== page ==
Bloody typical. I've only just kicked my Realm of the Mad God habit, and then another permadeath RPG comes along and imprisons my mind with compulsion, combat and crits. Dungeons of Dredmor, released yesterday, is far closer to the traditional roguelike model, though it's left behind the complicated controls and key combinations of the genre's steelier-eyed denizens in favour of something altogether more accessible. But no less punishing.
I'm not quite far enough in to be WITable as yet, which is a really just a cowardly way of saying I've been dying over and over again and I won't feel ready to write at length about it until I feel like I've achieved something remotely honourable.
You can sort-of disable permadeath, which entails asking the game to let you load old saves, but while that's a route to achieving more I know full well I'd only feel like I was cheating. The thrill of a good roguelike is narrowly avoiding death and, when death comes, going out in spectacular/pathetic fashion. So, for me Dredmor is a game about dying - that's something I'm more than comfortable with, it's just that I'm dying very quickly at the moment.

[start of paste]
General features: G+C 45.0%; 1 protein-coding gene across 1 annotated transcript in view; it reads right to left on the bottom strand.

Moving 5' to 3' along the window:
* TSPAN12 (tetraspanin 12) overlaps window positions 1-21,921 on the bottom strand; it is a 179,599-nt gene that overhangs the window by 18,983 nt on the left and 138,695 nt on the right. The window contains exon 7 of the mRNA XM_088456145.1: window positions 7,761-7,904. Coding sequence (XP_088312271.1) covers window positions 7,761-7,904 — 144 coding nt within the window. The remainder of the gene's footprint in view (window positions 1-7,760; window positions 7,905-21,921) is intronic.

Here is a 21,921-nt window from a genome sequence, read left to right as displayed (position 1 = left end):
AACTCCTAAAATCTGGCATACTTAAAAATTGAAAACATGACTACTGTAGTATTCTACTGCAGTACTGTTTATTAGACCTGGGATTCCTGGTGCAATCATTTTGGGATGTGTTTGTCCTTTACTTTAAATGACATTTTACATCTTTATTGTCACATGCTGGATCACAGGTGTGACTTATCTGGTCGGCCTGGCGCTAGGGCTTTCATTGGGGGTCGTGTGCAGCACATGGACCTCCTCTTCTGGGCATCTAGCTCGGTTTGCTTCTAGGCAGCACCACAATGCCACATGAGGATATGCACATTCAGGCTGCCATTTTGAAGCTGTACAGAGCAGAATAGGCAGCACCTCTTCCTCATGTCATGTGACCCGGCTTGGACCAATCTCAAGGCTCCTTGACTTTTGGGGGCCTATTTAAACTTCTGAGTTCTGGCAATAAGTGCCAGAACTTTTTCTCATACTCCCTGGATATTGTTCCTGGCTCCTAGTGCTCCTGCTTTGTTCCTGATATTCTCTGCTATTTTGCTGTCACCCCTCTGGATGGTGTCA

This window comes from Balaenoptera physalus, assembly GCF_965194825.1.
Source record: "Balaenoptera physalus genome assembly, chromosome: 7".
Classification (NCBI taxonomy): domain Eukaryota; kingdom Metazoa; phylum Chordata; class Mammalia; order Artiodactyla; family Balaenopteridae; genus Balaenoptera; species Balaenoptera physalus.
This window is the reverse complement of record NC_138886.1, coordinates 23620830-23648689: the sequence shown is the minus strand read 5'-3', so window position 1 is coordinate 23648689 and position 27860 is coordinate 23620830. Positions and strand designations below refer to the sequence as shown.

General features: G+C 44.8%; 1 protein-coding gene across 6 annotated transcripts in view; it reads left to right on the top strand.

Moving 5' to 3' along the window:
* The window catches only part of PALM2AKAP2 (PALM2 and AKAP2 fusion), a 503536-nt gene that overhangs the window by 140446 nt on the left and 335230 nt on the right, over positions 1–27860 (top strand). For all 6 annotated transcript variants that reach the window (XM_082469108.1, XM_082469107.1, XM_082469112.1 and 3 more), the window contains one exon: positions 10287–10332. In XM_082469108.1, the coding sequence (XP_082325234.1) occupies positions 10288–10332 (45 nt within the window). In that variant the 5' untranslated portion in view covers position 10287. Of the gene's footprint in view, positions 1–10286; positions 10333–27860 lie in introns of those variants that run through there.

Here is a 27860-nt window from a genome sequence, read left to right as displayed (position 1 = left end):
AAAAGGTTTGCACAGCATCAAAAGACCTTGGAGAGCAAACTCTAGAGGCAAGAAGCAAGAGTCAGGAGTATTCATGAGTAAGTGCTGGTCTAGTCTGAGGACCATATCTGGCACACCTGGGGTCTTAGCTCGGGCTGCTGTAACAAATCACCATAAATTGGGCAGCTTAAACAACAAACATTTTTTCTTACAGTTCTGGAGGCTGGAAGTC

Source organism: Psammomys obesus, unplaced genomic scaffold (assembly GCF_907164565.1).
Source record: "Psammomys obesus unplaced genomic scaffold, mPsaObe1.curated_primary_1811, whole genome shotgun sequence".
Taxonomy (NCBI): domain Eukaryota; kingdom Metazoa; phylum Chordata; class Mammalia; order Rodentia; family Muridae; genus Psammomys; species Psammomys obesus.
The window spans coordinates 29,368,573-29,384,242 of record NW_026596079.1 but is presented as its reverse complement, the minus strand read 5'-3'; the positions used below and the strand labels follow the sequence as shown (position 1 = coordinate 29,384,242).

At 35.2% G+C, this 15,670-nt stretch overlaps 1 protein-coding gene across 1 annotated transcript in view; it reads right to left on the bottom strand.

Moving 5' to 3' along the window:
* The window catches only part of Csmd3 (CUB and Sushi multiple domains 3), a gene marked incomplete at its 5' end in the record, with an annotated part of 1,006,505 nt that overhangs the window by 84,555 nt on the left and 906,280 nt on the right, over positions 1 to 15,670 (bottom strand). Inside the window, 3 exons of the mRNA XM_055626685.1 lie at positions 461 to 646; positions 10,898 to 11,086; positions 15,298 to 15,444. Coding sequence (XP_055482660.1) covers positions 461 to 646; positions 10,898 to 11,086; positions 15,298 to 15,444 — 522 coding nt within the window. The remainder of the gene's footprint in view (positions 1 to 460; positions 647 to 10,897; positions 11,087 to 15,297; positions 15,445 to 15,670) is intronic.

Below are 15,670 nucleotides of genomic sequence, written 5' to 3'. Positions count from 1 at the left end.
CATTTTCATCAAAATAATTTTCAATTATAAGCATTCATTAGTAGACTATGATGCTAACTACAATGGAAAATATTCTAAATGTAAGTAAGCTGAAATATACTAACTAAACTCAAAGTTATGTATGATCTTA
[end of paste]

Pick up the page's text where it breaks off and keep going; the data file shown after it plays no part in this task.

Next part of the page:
Part of that is, I suspect, because I'm trying to do to much. There's a huge skill tree in there, massively customisable in order to create your own bespoke class, as well the inevitable megaton of loot. There's also crafting and teleporting and traps and stealing and sneaking and... well, pretty much every RPG feature you care to name, bar talking to the monsters. So I'm getting a bit too distracted by trying to build a new mace or working out how to summon a moustache golem than I am on simply surviving. Which has the added pain of meaning that when I die, I lose a ton of cool stuff I've built an unlocked. Sigh.
It looks and sounds pretty good to me, with the exception of its interface not scaling up to 1920x1200 and presumably other high resolutions very well - skill and item toolbars and the like are absurdly tiny and fiddly all the way down there at the bottom, while moving items between your inventory and your paperdoll needs iTweezers. Patch, please. The general interface leaves a little to be desired too, with a bit too much dragging between different menu screens and a crafting system perhaps generously described as like being flicked repeatedly on the nose.
But! I'm enjoying it, I'm constantly being drawn back to it and I've got a strong suspicion there's an awful lot I haven't even seen yet. Once I'm more accustomed to its ways, I'm fully expecting to have a grand old time with it. More very soon. Meantime, grab it for an asburdly low price from from its current sole retail home of Steam.